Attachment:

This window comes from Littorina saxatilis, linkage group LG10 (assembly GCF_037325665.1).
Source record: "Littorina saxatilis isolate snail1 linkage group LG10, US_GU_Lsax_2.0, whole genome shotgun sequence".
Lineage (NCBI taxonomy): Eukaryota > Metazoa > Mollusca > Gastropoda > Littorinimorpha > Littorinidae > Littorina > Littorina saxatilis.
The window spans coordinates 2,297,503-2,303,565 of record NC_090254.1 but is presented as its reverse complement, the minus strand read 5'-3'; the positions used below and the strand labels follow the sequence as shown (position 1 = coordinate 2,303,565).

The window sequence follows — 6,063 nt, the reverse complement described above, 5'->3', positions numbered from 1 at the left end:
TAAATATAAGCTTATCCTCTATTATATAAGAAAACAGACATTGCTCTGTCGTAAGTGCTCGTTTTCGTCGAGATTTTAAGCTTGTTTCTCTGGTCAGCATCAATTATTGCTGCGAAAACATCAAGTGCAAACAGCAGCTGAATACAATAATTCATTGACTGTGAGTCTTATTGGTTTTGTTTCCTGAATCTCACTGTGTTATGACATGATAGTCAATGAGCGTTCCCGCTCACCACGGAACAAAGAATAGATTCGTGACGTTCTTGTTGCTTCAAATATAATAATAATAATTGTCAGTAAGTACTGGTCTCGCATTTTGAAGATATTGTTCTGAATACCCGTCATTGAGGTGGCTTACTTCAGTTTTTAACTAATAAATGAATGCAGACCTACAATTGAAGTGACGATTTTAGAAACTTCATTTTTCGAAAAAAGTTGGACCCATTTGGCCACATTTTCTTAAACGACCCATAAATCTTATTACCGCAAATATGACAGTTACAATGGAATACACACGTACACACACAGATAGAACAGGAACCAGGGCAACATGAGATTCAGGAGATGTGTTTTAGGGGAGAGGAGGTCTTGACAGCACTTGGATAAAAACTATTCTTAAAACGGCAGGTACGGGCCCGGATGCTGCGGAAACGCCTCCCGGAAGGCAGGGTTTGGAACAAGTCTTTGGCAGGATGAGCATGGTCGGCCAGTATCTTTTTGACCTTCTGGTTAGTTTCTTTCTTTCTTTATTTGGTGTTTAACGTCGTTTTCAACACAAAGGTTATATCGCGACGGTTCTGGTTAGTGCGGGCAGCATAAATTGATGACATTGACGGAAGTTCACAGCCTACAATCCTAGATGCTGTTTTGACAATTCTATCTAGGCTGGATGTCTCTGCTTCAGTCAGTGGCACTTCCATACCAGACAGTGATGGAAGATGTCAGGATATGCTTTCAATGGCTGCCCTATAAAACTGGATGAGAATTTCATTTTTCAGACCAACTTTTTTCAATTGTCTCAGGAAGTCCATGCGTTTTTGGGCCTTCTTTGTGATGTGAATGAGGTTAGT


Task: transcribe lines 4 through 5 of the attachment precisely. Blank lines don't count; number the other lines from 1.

The window spans coordinates 2,297,503-2,303,565 of record NC_090254.1 but is presented as its reverse complement, the minus strand read 5'-3'; the positions used below and the strand labels follow the sequence as shown (position 1 = coordinate 2,303,565).

The window sequence follows — 6,063 nt, the reverse complement described above, 5'->3', positions numbered from 1 at the left end: